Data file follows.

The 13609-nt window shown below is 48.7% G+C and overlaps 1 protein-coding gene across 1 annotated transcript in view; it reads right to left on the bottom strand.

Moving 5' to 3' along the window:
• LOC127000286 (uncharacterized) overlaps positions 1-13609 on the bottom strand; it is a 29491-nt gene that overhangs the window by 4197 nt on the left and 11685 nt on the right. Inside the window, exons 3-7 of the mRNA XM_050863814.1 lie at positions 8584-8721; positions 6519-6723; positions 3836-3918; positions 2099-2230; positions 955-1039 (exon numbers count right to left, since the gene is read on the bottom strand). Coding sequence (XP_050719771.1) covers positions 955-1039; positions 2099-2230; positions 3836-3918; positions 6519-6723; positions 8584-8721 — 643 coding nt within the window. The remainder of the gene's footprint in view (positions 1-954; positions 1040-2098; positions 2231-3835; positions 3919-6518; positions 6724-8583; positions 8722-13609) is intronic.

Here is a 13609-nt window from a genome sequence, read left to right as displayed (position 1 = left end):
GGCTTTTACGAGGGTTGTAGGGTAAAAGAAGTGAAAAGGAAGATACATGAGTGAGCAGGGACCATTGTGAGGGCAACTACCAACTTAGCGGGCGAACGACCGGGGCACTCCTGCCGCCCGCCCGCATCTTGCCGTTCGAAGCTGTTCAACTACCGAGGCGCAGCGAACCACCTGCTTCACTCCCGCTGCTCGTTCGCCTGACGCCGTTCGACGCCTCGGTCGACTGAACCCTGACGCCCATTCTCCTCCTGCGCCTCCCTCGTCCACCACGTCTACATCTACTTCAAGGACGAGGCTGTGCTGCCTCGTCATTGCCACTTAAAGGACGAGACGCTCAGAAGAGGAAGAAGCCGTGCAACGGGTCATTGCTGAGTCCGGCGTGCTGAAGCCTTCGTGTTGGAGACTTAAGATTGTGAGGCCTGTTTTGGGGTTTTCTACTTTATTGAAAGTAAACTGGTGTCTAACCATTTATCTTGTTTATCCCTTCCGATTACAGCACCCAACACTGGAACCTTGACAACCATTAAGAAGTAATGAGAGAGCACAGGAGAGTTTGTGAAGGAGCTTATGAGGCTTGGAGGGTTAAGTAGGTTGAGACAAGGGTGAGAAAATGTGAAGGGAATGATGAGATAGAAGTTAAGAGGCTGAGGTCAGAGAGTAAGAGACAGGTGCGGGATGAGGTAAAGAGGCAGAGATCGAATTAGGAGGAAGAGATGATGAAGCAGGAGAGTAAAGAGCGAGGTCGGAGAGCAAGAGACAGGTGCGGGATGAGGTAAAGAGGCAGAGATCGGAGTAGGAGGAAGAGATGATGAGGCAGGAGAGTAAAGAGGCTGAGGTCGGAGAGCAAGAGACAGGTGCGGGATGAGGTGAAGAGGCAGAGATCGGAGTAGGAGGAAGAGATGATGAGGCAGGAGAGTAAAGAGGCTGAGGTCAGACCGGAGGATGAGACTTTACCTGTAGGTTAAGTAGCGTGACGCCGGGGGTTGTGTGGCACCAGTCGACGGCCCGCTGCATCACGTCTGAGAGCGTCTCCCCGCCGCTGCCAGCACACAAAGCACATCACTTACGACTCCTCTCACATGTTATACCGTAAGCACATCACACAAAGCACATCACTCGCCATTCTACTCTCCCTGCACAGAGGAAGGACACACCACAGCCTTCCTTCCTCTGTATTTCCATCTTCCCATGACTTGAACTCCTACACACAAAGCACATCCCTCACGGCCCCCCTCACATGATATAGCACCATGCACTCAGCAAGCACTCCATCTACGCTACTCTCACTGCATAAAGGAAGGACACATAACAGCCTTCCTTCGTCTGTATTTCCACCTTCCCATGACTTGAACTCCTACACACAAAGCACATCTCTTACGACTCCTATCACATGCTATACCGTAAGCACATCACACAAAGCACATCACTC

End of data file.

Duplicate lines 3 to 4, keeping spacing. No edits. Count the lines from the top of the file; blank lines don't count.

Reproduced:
• LOC127000286 (uncharacterized) overlaps positions 1-13609 on the bottom strand; it is a 29491-nt gene that overhangs the window by 4197 nt on the left and 11685 nt on the right. Inside the window, exons 3-7 of the mRNA XM_050863814.1 lie at positions 8584-8721; positions 6519-6723; positions 3836-3918; positions 2099-2230; positions 955-1039 (exon numbers count right to left, since the gene is read on the bottom strand). Coding sequence (XP_050719771.1) covers positions 955-1039; positions 2099-2230; positions 3836-3918; positions 6519-6723; positions 8584-8721 — 643 coding nt within the window. The remainder of the gene's footprint in view (positions 1-954; positions 1040-2098; positions 2231-3835; positions 3919-6518; positions 6724-8583; positions 8722-13609) is intronic.

Here is a 13609-nt window from a genome sequence, read left to right as displayed (position 1 = left end):